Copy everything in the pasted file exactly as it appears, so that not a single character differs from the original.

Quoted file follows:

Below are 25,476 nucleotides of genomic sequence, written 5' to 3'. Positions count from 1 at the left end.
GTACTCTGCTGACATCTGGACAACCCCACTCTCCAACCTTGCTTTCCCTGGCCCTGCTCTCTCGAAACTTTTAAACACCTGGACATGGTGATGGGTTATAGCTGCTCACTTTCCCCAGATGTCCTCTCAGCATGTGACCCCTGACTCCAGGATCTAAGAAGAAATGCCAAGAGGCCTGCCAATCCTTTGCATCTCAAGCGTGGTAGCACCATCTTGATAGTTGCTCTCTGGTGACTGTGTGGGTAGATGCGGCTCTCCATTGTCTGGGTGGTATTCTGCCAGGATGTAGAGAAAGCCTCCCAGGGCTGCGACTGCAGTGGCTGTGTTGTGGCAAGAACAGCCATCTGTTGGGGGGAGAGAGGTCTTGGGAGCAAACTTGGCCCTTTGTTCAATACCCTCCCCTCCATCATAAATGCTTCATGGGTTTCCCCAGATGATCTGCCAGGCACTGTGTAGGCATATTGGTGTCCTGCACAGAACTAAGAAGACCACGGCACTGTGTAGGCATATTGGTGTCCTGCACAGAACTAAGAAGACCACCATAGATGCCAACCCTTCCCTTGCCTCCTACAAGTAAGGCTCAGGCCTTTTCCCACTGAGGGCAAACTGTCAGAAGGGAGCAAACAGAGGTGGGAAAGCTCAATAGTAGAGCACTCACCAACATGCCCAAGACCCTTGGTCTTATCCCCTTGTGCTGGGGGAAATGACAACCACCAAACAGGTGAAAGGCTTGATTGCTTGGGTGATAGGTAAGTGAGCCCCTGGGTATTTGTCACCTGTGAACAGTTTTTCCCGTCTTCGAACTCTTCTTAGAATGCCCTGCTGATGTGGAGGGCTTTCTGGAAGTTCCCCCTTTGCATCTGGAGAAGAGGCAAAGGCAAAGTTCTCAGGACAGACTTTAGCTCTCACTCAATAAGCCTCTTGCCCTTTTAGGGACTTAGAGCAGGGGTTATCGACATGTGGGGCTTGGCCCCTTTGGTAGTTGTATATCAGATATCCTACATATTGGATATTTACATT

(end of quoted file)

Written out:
Below are 25,476 nucleotides of genomic sequence, written 5' to 3'. Positions count from 1 at the left end.
GTACTCTGCTGACATCTGGACAACCCCACTCTCCAACCTTGCTTTCCCTGGCCCTGCTCTCTCGAAACTTTTAAACACCTGGACATGGTGATGGGTTATAGCTGCTCACTTTCCCCAGATGTCCTCTCAGCATGTGACCCCTGACTCCAGGATCTAAGAAGAAATGCCAAGAGGCCTGCCAATCCTTTGCATCTCAAGCGTGGTAGCACCATCTTGATAGTTGCTCTCTGGTGACTGTGTGGGTAGATGCGGCTCTCCATTGTCTGGGTGGTATTCTGCCAGGATGTAGAGAAAGCCTCCCAGGGCTGCGACTGCAGTGGCTGTGTTGTGGCAAGAACAGCCATCTGTTGGGGGGAGAGAGGTCTTGGGAGCAAACTTGGCCCTTTGTTCAATACCCTCCCCTCCATCATAAATGCTTCATGGGTTTCCCCAGATGATCTGCCAGGCACTGTGTAGGCATATTGGTGTCCTGCACAGAACTAAGAAGACCACGGCACTGTGTAGGCATATTGGTGTCCTGCACAGAACTAAGAAGACCACCATAGATGCCAACCCTTCCCTTGCCTCCTACAAGTAAGGCTCAGGCCTTTTCCCACTGAGGGCAAACTGTCAGAAGGGAGCAAACAGAGGTGGGAAAGCTCAATAGTAGAGCACTCACCAACATGCCCAAGACCCTTGGTCTTATCCCCTTGTGCTGGGGGAAATGACAACCACCAAACAGGTGAAAGGCTTGATTGCTTGGGTGATAGGTAAGTGAGCCCCTGGGTATTTGTCACCTGTGAACAGTTTTTCCCGTCTTCGAACTCTTCTTAGAATGCCCTGCTGATGTGGAGGGCTTTCTGGAAGTTCCCCCTTTGCATCTGGAGAAGAGGCAAAGGCAAAGTTCTCAGGACAGACTTTAGCTCTCACTCAATAAGCCTCTTGCCCTTTTAGGGACTTAGAGCAGGGGTTATCGACATGTGGGGCTTGGCCCCTTTGGTAGTTGTATATCAGATATCCTACATATTGGATATTTACATT